• Stolen intellectual property: Unfortunately, AI algorithms are increasingly used to enable infringement of copyrighted or proprietary assets. From unlicensed content to “deepfakes,” AI algorithms are blurring the boundaries between what is and isn’t considered “derivative work,” causing a collision between technology and copyright law.
  • Lack of accountability: Many of today’s AI algorithms operate in what is essentially a black box—the majority of users don’t know or care how these programs arrive at their outputs. This perpetuates the questionable accountability behind the use of AI. Put simply, when the program generates an incorrect, misleading, or even harmful response, who exactly is to blame for the damage that results?

Shadow Warnings

The above implications are only exacerbated by the existence of Shadow AI and Shadow IT within an organization. If even authorized use of these systems can cause problems, imagine the havoc wreaked when their implementation goes unchecked. Plus, the rise of remote work increases the chances of employees utilizing technology without express approval or supervision.

One of the most substantial risks of unauthorized software is the unintentional introduction of unvetted data sets. GenAI applications, for example, operate using millions (and even billions) of parameters trained to identify relationships, make predictions, and generate a suitable response. Although the algorithm itself has no opinions or biases, output is based on human-derived data input and rules. This causes the result to be unintentionally flawed or biased, skewing decision-making with inaccurate or subjective insights.

This significant risk applies to both Shadow AI and Shadow IT. When users aren’t sure how the program they’re using operates, or on what data the outputs are based, they can’t be sure their use of the technology is ethical, safe, or even legal.

Solutions for Mitigating These Risks

Although it’s partly the user’s responsibility to take precautions to avoid the above risks, organizations should also take proactive measures to minimize these concerns. For example, businesses should implement ongoing training opportunities on the proper utilization of AI tools, including information regarding prompting techniques and data literacy.

Organizations can also reduce such risks by establishing company-wide policies that encourage the healthy, responsible use of AI tools and programs. Employees should be able to easily access standard procedures and protocols for what constitutes acceptable use. Moreover, leaders need to encourage and incentivize their subordinates to use these references as resources in their daily obligations.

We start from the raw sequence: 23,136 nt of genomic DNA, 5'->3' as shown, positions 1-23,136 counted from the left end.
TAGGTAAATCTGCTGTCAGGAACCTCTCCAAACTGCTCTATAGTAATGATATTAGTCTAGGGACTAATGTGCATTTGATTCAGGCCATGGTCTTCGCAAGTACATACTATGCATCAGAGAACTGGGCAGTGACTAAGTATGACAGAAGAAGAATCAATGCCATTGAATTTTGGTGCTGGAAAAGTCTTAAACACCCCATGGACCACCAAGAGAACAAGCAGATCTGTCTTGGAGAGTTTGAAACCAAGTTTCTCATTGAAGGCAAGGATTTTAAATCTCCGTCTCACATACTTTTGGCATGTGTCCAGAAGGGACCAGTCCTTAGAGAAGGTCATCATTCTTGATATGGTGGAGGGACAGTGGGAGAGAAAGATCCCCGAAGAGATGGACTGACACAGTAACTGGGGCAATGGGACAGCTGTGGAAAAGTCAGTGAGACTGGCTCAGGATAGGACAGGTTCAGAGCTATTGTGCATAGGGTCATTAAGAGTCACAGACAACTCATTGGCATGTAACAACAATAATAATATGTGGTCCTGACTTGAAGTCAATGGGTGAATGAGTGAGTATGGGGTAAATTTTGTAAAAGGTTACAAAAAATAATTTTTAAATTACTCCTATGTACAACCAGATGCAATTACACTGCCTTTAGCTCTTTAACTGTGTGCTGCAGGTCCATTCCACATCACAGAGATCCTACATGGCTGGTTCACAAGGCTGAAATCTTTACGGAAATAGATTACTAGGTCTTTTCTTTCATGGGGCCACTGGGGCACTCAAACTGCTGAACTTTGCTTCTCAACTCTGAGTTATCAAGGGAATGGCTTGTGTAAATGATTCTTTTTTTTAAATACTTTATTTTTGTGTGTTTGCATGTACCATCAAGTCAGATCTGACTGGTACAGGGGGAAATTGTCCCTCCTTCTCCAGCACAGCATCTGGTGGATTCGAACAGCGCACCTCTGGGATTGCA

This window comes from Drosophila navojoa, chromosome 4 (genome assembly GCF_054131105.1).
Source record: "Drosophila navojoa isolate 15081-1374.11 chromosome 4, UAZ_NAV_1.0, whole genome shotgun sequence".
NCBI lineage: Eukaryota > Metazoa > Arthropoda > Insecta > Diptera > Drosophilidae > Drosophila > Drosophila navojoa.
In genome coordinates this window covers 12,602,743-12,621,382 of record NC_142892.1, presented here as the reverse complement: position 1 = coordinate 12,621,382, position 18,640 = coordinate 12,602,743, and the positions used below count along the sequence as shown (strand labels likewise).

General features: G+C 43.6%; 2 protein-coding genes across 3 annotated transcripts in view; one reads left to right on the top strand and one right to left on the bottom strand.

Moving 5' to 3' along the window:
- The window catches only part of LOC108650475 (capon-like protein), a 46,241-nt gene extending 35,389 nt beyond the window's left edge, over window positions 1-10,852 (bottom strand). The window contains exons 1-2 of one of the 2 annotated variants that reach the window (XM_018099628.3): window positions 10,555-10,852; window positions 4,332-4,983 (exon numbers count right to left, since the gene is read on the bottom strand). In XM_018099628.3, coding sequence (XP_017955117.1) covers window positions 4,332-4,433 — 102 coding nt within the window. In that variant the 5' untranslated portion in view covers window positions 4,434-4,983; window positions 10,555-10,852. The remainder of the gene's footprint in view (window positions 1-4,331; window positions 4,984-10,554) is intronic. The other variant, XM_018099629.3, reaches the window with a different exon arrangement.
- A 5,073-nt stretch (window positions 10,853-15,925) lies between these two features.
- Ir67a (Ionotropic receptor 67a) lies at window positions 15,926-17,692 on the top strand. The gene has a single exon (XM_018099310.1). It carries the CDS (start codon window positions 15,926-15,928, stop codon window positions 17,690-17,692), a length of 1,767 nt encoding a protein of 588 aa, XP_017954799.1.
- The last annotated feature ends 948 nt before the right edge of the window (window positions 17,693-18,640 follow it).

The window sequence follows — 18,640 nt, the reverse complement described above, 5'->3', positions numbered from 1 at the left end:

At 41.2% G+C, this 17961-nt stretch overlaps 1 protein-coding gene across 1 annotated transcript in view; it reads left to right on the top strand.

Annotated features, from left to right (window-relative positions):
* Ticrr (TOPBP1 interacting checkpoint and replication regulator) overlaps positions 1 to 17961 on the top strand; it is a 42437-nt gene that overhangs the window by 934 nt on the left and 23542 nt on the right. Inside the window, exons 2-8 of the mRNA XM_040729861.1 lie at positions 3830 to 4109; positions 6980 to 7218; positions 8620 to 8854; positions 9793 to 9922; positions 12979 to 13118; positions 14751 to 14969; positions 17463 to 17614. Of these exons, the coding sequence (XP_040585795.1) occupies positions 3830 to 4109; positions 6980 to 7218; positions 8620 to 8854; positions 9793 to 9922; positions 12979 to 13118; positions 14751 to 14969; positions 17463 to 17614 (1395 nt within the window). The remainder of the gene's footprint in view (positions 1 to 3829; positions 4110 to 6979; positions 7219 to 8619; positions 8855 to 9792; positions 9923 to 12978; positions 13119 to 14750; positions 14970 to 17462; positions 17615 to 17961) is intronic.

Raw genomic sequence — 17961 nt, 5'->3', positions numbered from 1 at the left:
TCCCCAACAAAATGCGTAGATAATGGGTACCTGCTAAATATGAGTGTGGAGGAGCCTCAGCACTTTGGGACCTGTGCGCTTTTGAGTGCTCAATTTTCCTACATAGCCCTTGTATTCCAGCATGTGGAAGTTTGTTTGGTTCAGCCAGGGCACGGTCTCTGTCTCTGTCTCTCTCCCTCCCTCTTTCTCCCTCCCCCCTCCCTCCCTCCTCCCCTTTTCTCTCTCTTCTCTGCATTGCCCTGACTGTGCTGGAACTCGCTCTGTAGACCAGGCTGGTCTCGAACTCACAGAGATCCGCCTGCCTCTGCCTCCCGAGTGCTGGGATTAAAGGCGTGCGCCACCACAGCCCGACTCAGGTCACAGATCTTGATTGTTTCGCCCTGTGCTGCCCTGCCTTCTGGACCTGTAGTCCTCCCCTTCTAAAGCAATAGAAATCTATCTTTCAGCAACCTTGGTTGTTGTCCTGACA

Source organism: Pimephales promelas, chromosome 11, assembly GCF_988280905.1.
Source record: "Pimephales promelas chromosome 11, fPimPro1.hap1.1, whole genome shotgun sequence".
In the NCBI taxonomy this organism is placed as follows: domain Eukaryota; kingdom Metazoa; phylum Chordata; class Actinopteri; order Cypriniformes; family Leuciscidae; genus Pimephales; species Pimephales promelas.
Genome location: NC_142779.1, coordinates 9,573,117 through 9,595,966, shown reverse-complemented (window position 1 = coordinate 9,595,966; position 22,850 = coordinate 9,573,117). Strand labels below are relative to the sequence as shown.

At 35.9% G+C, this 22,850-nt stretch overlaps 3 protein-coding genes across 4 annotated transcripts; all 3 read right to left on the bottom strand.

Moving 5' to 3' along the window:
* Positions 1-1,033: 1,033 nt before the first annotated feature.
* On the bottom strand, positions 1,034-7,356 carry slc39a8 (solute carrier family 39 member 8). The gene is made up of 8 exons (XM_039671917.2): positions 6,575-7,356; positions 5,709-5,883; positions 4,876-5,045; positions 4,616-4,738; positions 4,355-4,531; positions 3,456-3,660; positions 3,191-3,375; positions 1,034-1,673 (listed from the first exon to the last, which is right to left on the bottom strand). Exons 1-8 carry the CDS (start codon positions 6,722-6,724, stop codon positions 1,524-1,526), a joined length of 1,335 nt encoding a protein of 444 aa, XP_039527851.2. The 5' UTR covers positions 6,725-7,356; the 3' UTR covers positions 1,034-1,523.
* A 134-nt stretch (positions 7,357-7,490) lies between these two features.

Lastly, responsible data access and usage relies heavily on implementing appropriate system permission controls. Organizations must pay close attention to who has access to what information, functionalities, and programs—and why. These permissions should also be regularly audited to ensure maximum accessibility and security.

Balancing Compliance and Privacy

When users aren’t aware of or educated about proper data literacy and the latest cybersecurity protocol, their actions within an interface can put a business’s entire infrastructure at risk. At the least, a lack of data caution can lead to law or compliance regulation violations, resulting in fines or other penalties. At worst, users and entire organizations may release confidential, proprietary, or otherwise volatile information. 

As we know, any online or cloud-based program comes with its share of security and privacy risks, both personal and organizational. However, the potential for data leaks is much higher when employees use unauthorized software, especially if they’re haphazardly entering sensitive data into unencrypted GenAI applications. The key to balancing both legal compliance and peak data privacy is proper cyber awareness training and collective ongoing efforts to expand internal data literacy.

Prioritizing Data Literacy and Conscientious Connectivity

In the end, the answer we seek is not whether Shadow AI or Shadow IT is the greater risk to users. The driving point is that both shadow frontiers present a notable threat to individuals and organizations when not utilized and monitored responsibly. 

Many of us protect our personal information with diligence, but are we treating institutional data with the same level of data literacy? The prevalence of these shadow frontiers suggests not. 

To avoid constantly playing catch up, organizations must avoid relying on a reactive approach to these circumstances and instead put incentives in place to prevent unauthorized technology usage without hindering ingenuity. A proactive approach requires detailed policies and guidelines about the present and future use of software applications, and it may even involve making enterprise solutions available to keep data sufficiently protected.

That being said, the advantages of leveraging the latest cloud-based and AI technology for performing day-to-day business obligations cannot be downplayed. Despite any risks of misuse, these advancements have opened avenues for success that business leaders could only imagine several decades ago. To explore these innovations further and stay ahead of the curve, Ntiva offers the latest insights on AI integrations, cybersecurity, Microsoft 365, and more in our various On-Demand Webinars.

Tags: Digital Transformation